Why bruxism occurs is not always clear. In the dental profession the belief that bruxism and dental occlusion are causally related has been widespread. However there is little evidence to support this belief.
Recent research concluded that neither occlusal interference nor factors related to the oral facial skeleton have a role in the aetiology of bruxism. Recent studies suggest that sleep bruxism is secondary to sleep related arousals (defined by a rise in autonomic cardiac and respiratory activity that tends to be repeated 8-14 times per hour of sleep). The rhythmic muscle activity that occurs in sleep bruxism peaks in the minutes before rapid eye movement sleep. This suggests that there is some mechanism related to sleep stage transitions that influence the motor neurons of bruxism.
It is known that bruxism rarely occurs alone. Research has consistently found that bruxism is found more frequently in those individuals who have an existing sleep disorder such as snoring, breathing pauses during sleep and Obstructive Sleep Apnoea (OSA). Other parasomnias such as sleep talking, violent or injurious behaviours during sleep, sleep paralysis, hypnagogic/hypnopompic hallucinations (semi-consciousness between sleep and wake) are also more frequently reported by bruxists and tooth grinding individuals. Of these, OSA appears to be the highest risk factor as it is associated with an arousal response. The termination of the apnoea event is often accompanied by a variety of mouth phenomena such as snoring, gasps, mumbling and tooth grinding.
Demographic and lifestyle factors such as young age, higher educational status, smoking, caffeine intake and heavy alcohol consumption are associated co-factors of bruxism. The use of psychoactive substances (tobacco, alcohol, caffeine, or medications for sleep, depression, and anxiety) increases arousal and leads to problems falling asleep, staying asleep and daytime sleepiness. Bruxism is significantly higher in individuals whose lifestyle includes the use of these psychoactive substances.
Mental disorders, anxiety, stress and adverse psychosocial factors are significantly related to tooth grinding during sleep and it has been found that nearly 70% of bruxism occurs as a result of stress or anxiety. It is well documented that job related stress is detrimental to good sleep and as a consequence can be responsible for daytime sleepiness. But, it is also the most significant factor associated with bruxism. One study found that shift workers who suffered stress due to dissatisfaction with their shift-work schedule were more susceptible to bruxism than those who were satisfied and not stressed. Interestingly, the men in this study demonstrated high levels of job stress, depressive symptoms and bruxism whereas none of these symptoms were significant for the women. These adverse symptoms were particularly evident in male workers who experienced low social support from supervisors or colleagues.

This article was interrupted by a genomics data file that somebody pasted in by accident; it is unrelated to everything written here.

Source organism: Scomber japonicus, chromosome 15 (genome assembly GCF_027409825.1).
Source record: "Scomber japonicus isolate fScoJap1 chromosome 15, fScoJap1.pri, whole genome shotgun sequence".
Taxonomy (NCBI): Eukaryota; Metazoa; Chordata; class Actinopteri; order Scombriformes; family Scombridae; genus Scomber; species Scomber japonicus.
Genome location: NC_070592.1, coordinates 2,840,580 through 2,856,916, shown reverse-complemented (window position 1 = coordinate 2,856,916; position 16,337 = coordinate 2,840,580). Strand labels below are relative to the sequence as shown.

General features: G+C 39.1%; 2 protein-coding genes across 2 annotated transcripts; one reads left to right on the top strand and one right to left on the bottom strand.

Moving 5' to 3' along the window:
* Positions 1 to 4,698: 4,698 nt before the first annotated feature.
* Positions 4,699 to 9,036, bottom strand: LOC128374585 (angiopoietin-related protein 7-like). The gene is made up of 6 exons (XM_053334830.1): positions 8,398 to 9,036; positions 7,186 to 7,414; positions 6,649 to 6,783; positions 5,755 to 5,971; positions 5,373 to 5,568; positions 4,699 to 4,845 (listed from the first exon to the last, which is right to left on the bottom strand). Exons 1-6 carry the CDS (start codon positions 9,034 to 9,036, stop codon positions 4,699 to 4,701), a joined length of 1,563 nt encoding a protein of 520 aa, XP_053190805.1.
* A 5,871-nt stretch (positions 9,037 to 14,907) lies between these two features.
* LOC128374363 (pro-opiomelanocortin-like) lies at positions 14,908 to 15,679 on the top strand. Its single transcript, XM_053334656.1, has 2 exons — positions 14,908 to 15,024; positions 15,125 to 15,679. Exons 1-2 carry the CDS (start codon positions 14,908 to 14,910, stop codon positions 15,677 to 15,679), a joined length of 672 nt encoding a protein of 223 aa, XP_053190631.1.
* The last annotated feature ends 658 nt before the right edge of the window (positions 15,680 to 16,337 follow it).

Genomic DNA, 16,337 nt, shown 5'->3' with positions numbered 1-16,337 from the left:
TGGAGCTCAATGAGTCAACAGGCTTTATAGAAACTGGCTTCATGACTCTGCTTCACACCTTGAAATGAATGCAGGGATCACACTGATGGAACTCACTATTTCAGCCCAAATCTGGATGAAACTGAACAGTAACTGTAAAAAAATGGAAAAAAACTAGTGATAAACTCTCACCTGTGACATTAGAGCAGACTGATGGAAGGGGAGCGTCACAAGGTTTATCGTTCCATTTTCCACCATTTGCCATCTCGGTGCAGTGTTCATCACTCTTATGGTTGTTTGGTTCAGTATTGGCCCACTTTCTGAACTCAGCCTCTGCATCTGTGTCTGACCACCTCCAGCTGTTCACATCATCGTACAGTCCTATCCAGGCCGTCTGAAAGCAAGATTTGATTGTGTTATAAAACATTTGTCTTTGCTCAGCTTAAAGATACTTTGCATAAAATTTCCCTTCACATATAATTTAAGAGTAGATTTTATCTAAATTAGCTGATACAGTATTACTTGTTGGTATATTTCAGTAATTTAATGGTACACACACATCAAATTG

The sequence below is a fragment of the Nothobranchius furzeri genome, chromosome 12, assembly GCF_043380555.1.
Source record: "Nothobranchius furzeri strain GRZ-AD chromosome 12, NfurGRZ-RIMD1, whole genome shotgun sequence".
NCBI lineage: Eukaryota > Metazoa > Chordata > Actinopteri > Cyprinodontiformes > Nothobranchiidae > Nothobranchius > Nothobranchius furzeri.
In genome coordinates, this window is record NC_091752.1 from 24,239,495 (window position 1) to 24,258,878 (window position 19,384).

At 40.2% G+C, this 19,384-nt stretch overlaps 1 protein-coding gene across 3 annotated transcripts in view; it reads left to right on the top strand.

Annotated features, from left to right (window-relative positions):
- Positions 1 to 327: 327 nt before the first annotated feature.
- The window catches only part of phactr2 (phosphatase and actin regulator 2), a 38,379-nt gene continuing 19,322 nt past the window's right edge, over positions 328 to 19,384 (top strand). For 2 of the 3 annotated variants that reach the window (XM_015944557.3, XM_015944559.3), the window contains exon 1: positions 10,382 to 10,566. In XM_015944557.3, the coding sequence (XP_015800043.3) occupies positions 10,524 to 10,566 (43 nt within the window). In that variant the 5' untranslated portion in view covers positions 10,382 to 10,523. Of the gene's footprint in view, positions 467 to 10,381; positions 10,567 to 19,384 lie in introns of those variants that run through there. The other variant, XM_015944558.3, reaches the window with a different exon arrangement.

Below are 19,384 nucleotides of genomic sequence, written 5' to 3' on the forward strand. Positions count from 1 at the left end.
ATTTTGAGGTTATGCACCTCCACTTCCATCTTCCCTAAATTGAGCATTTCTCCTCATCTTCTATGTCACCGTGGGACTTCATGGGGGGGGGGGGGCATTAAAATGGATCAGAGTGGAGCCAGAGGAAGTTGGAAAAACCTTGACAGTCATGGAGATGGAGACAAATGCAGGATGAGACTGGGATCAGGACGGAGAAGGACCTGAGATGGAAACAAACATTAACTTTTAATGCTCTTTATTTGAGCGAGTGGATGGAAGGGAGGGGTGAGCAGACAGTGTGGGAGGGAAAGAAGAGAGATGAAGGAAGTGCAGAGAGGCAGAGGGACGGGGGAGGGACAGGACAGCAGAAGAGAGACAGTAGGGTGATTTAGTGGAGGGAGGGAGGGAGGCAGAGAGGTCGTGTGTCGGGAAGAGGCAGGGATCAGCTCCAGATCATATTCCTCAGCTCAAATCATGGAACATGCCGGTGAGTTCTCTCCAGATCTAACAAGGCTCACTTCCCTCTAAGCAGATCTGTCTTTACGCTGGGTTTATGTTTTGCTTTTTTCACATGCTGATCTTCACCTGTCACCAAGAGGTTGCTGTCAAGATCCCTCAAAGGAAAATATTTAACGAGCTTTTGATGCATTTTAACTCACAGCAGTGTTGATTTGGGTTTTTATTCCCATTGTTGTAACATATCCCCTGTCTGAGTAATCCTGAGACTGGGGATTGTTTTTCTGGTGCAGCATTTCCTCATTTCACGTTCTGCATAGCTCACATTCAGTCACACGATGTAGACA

Many physical ailments have psychological components that may influence a person's vulnerability to illness as well as their ability to recover. Stress levels and personality characteristics are often considered as initiating, predisposing and perpetuating factors for several diseases. The workplace offers a unique environment where stress and personality play a major role in performance. Personality variables include the individual's coping style both in perception and coping techniques. Some people are less resilient to stress and therefore suffer more from the physical and psychological consequences. Previous research findings point to the possibility of a link between bruxism and the work environment, especially the coping strategies for work related stressful demands. Some people of course, may be exposed to high levels of stress unrelated to their job, but still affect bruxism.
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